Surprising Ways to Improve Cognitive Health
People make decisions every single day to improve the health of their bodies – eat fewer calories, lose weight, exercise more, etc. – however, even though statistics show it’s more important than ever to consider cognitive health, considerably fewer people make resolutions to improve the health of their brains.
When discussing brain health and what you can do to keep your brain healthy, the first thing that generally comes to mind is cognitive stimulation or brain training through such sites as Lumosity or Brain Metrix. Undeniably, brain training is important, but there are many other surprising things you can do to improve your cognitive health on a daily basis.
5 Ways to Improve Cognitive Health
Everywhere we turn, an unlimited supply of unhealthy foods, legal drugs (yes, legal) and electronics are at your disposal – all can have a negative impact on your brain health. It should come as no surprise then that your brain is suffering the consequences. Reports of stress, anxiety, depression and dementia are at all-time highs.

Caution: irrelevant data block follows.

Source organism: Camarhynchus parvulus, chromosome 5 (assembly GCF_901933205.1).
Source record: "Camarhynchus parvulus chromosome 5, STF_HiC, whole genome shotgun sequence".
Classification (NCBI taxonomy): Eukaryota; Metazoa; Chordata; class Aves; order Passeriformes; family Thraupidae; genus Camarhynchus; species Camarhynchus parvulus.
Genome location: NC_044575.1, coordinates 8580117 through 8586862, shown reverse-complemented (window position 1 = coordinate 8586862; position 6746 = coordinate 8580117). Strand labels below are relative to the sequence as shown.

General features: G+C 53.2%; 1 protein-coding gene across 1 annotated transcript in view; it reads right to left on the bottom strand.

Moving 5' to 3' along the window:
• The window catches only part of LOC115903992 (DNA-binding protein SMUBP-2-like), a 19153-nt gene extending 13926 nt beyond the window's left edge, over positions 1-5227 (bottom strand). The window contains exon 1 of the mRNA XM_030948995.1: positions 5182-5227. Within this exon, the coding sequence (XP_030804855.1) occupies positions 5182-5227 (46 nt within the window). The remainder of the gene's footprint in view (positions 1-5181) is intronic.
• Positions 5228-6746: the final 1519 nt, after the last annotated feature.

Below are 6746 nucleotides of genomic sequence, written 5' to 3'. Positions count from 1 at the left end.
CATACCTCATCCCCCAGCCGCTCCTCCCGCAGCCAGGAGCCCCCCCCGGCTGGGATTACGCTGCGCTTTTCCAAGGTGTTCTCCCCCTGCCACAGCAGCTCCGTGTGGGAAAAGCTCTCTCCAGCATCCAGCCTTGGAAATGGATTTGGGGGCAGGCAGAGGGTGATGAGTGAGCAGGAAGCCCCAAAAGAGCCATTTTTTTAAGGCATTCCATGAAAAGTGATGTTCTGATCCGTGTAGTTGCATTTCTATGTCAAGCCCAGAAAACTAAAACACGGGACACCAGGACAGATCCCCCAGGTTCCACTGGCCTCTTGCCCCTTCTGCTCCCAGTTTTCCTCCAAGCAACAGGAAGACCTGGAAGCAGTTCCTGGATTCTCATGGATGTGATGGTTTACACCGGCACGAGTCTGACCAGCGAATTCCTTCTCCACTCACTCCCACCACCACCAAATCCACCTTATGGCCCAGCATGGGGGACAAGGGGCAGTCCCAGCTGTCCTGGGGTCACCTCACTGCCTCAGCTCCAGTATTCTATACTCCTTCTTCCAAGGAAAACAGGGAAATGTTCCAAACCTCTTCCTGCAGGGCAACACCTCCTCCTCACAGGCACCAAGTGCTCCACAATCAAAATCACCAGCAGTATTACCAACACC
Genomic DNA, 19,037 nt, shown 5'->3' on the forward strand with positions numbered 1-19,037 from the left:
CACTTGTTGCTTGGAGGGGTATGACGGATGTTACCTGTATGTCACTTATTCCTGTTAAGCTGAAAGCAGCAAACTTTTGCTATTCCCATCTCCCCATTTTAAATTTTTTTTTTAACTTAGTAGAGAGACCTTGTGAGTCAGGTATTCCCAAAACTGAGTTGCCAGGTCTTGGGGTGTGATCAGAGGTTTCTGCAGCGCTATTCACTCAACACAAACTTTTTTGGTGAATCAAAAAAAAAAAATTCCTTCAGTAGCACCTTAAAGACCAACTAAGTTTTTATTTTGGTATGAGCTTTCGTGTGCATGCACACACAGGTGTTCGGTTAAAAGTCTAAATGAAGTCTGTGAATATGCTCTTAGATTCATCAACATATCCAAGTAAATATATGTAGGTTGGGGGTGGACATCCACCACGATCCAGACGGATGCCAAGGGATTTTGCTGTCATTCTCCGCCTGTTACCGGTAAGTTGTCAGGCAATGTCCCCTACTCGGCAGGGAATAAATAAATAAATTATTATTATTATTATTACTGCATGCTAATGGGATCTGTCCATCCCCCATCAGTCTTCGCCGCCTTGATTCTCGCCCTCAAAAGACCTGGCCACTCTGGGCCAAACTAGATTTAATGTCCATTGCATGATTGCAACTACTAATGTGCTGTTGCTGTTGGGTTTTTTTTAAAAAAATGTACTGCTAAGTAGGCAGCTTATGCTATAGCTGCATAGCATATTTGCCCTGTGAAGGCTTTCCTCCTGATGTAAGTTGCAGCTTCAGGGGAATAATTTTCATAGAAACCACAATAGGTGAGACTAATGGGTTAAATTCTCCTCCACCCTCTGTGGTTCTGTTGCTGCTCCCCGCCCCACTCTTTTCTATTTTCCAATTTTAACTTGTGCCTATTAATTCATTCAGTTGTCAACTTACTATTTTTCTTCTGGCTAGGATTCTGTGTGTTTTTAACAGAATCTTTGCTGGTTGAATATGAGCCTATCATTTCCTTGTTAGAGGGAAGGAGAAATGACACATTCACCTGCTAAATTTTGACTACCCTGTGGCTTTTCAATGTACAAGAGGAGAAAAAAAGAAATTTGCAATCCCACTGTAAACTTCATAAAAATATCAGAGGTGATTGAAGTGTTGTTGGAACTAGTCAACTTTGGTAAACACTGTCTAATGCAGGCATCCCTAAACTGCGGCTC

So, what can you do to fight back? What everyday activities can be done, and habits developed to improve your cognitive health?
Maintain Blood Sugar Levels
Maintaining proper blood sugar levels is important for brain health. Additionally, type 2 diabetes can result from higher blood sugar levels which may lead to Alzheimer’s disease. Your food choices affect the way you feel, both physically and mentally, for the short- and long-term. Healthy foods produce steady, sustained blood sugar levels. Poor food choices cause sugar rushes followed by crashes, leaving you feeling depressed, anxious, listless and/or foggy. Diets filled with foods that cause blood sugar spikes mentally and physically wreak havoc on your body – making you put on pounds and increasing your risk of developing dementia.
To stabilize blood sugar levels and minimize spikes, avoid foods with high sugar content and regularly consume foods that have characteristics that help keep blood sugar levels in check, such as cinnamon, vinegar, red wine and raw to slightly cooked vegetables.
Some foods that help control blood sugar levels include:
- Raw, cooked or roasted vegetables
- Flavorful, low-calorie beverages
- Melons or berries